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New chair

These are the TDs in the mix for one of the most important jobs in the new Dáil

Before they try to elect a Taoiseach, TDs will have to elect a new Ceann Comhairle next week.

Updated 3.55pm 

WHILE ALL EYES will be on the election of the Taoiseach when the new Dáil sits for the first time next week, the race for one of the most important jobs in the house is heating up.

The position of Ceann Comhairle will have to be filled before the election of the Taoiseach is held when the 32nd Dáil sits for the first time next Thursday.

The Ceann Comhairle is the chair of the Dáil who is expected to observe strict impartiality and keep order in the house.

As we’ve reported on over the last five years, this is not always an easy task.


This time around the position will be filled by secret ballot of TDs. Previously it was effectively in the gift of the government of the day. This was changed under reforms introduced by the outgoing government earlier this year.

The outgoing Ceann Comhairle Seán Barrett said he will not the seek the position again. Having served in the post during the last Dáil, he was automatically re-elected as Fine Gael TD for Dún Laoghaire last month.

In this Dáil, any TD will be able to stand for the position provided they have been proposed by seven other deputies. Special polling booths are being set-up inside the chamber for next week ahead of the first-ever secret ballot.

This raises the prospect that a TD from an opposition party or an independent could take the post. Contenders will be attracted to the position not only by the status, perks and salary (it’s the same as a cabinet minister’s) but also the fact that it means they’ll be automatically re-elected to the next Dáil.

Fine Gael’s Waterford TD John Deasy has said this is a “serious position” that he is interested in. Deasy is a staunch critic of Enda Kenny and the pair have an uneasy relationship.

JOHN DEASY FINE GAELS ALCOHOL ABUSE PLAN John Deasy Gareth Chaney / Photocall Ireland! Gareth Chaney / Photocall Ireland! / Photocall Ireland!

It is thought that while Deasy would not have the endorsement of the Fine Gael leadership some of the more rebellious elements of the party would be prepared to support him, as would some in Fianna Fáil.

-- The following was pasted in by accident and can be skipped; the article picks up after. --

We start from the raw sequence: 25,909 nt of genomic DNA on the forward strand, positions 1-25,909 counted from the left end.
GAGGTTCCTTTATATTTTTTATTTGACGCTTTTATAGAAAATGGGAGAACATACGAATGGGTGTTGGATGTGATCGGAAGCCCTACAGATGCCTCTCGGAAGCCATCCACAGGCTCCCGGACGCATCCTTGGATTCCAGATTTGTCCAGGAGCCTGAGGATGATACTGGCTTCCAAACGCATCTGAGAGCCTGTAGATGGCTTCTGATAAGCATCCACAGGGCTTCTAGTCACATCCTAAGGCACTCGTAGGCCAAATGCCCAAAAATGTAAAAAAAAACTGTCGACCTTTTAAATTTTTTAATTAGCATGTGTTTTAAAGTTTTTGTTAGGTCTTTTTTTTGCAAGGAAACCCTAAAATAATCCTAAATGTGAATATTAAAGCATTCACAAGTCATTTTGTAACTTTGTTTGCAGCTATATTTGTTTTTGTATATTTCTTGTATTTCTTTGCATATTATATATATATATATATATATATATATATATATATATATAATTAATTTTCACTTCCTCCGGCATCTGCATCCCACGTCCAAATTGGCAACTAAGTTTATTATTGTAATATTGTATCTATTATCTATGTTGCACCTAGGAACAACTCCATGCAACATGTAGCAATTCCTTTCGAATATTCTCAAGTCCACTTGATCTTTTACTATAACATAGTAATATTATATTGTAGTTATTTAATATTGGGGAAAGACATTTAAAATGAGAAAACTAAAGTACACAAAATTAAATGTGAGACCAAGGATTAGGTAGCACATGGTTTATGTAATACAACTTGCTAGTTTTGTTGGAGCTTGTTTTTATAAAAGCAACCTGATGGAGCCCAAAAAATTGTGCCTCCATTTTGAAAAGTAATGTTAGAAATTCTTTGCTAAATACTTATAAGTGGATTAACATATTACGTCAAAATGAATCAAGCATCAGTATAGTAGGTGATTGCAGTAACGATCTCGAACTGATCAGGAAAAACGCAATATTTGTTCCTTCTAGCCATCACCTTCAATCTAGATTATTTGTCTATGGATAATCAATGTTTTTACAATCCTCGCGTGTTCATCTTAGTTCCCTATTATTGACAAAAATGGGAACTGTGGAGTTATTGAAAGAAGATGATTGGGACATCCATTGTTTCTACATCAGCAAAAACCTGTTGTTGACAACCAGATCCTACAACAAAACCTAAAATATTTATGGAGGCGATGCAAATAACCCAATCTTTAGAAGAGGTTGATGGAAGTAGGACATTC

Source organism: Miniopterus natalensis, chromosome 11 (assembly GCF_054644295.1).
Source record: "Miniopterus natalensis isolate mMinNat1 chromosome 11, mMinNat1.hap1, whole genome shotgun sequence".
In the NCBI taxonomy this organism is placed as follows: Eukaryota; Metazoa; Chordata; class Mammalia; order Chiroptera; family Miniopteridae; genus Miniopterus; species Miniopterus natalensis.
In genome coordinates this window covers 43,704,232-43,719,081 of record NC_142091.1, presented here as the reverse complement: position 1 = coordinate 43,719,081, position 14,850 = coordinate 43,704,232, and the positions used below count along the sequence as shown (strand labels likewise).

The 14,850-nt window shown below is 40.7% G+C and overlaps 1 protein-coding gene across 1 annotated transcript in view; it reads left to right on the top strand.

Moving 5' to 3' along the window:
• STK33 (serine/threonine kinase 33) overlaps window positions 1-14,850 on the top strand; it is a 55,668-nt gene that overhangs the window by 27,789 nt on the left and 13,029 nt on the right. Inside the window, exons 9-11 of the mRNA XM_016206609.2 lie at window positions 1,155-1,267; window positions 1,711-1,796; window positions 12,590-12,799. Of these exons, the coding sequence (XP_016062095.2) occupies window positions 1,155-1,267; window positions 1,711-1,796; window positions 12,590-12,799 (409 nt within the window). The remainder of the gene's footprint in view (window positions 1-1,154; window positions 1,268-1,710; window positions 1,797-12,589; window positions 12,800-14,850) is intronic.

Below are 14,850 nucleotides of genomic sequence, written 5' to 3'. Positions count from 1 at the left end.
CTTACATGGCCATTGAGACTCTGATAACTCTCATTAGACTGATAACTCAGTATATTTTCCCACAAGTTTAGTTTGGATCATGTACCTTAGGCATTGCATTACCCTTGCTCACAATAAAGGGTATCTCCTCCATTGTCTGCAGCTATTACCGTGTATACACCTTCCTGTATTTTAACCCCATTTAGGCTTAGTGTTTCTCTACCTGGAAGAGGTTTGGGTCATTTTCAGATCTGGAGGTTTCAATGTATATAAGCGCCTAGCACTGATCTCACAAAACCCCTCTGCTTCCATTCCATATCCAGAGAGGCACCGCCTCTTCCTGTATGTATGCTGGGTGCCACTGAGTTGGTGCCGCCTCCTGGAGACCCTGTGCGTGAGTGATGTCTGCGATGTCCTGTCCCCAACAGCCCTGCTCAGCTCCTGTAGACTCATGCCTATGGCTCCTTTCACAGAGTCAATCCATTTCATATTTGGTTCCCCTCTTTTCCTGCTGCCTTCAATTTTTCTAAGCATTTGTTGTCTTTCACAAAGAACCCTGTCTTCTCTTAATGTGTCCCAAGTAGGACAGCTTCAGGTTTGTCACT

Louth TD Fergus O’Dowd is another Fine Gael deputy who has declared an interest in the post. O’Dowd has been a critic of his own party in the past and said he would be “independent of thought”.

Fine Gael’s leadership would be more amenable to the former junior minister than Deasy. The same is true of outgoing Sports Minister Michael Ring, a constituency colleague of the Taoiseach’s, whose name has also been mentioned.

Fianna Fáil has confirmed it will select one nominee for the position with four TDs interested in the post.

Fianna Fáil’s Kildare South deputy Seán Ó Fearghaíl is putting his name forward having served as the party’s whip in the last Dáil. His fluency in Irish would be an asset in the position.

16/01/2007 Pat the Cope Gallagher Pat 'The Cope' Gallagher

The same is true for the newly-elected Pat ‘The Cope’ Gallagher, a former minister and MEP whose vast experience of politics would be an asset.

The two other TDs putting their names forward are Cork North-West’s Michael Moynihan, who chaired the party’s constituencies committee in the run-up to the election, and Cavan-Monaghan’s Brendan Smith, a former cabinet minister.

Fianna Fáil will pick its nominee through a vote of its parliamentary party next Monday.

Fianna Fáil TD and former chair of the Public Accounts Committee John McGuinness has also been mentioned as a possible contender. He has a famously uneasy relationship with the party leadership having been critical of Micheál Martin and the party’s direction throughout the last Dáil.

Among the independents, names that have been mentioned are Dublin Bay North deputy Finian McGrath, who is popular amongst all parties in Leinster House and Waterford independent TD John Halligan. 

24/2/2016 General Election Campaigns Starts Finian McGrath

Sinn Féin, which lost confidence in the last Ceann Comhairle, has nominated veteran Cavan-Monaghan TD Caoimhghín Ó Caoláin for the position.

Outgoing Labour minister Brendan Howlin, who served as Leas (deputy) Ceann Comhairle in the 30th Dáil, had been rumoured as a possible candidate for the party.

The election of the next Ceann Comhairle takes place under the single transferable vote system with the first candidate to command 50% plus one of the total votes deemed elected.

It’s all over: All 158 seats in the 32nd Dáil have now been filled

The aftermath: Fianna Fáil toasts success, as Fine Gael looks increasingly chaotic

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